Fri, 3 August 2018
Here on Economics Detective Radio, we've had many discussions about the early modern period, and the circumstances that gave rise to the modern levels of sustained economic growth that were heretofore unheard of in human history. One important question is, what was it about England and the Low Countries in the early modern period that made them the first to transition to modern-style economies? A related, and equally important question is why other times and places throughout history failed to produce an industrial revolution.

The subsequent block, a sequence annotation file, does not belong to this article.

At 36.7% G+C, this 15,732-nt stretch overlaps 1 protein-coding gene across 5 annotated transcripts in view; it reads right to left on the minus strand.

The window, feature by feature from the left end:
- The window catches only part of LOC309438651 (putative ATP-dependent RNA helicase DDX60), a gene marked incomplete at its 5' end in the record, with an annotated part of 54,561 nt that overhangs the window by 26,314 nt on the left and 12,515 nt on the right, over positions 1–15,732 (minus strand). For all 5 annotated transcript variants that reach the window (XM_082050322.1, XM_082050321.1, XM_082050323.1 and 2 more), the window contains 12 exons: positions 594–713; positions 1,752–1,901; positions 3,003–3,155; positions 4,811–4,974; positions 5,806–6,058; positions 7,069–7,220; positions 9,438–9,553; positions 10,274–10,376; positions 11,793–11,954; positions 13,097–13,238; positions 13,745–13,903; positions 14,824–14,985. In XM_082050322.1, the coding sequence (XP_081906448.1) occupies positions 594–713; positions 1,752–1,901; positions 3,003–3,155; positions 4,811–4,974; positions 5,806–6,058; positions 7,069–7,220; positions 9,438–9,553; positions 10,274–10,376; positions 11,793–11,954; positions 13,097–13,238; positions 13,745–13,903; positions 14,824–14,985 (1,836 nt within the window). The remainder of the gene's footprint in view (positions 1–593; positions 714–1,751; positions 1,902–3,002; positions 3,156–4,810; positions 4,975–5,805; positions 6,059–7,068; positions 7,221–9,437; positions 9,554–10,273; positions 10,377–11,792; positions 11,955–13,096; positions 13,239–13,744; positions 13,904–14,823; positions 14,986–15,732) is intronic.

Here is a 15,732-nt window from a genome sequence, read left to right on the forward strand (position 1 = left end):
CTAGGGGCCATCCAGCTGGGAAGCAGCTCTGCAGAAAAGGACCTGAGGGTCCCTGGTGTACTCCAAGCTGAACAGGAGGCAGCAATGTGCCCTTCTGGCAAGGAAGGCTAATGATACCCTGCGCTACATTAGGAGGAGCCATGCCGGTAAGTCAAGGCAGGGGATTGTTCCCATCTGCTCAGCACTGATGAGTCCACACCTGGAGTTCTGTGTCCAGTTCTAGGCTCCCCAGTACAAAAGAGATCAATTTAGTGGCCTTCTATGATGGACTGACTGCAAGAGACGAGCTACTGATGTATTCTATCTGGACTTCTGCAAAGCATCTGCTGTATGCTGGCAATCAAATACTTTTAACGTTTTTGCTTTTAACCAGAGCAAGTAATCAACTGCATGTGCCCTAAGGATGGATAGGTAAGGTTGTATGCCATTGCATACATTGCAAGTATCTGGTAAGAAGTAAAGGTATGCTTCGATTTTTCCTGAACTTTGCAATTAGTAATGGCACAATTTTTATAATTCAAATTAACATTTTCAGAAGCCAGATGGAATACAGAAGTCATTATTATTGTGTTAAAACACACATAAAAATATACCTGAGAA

My guest today, George Tridimas, has done interesting work exploring the question of why the Greek golden age of 500-300 BCE didn't produce sustained economic growth. He gives a number of explanations, ranging from cultural and political factors to Greece's acute lack of the energy sources necessary to produce enough heat to smelt steel.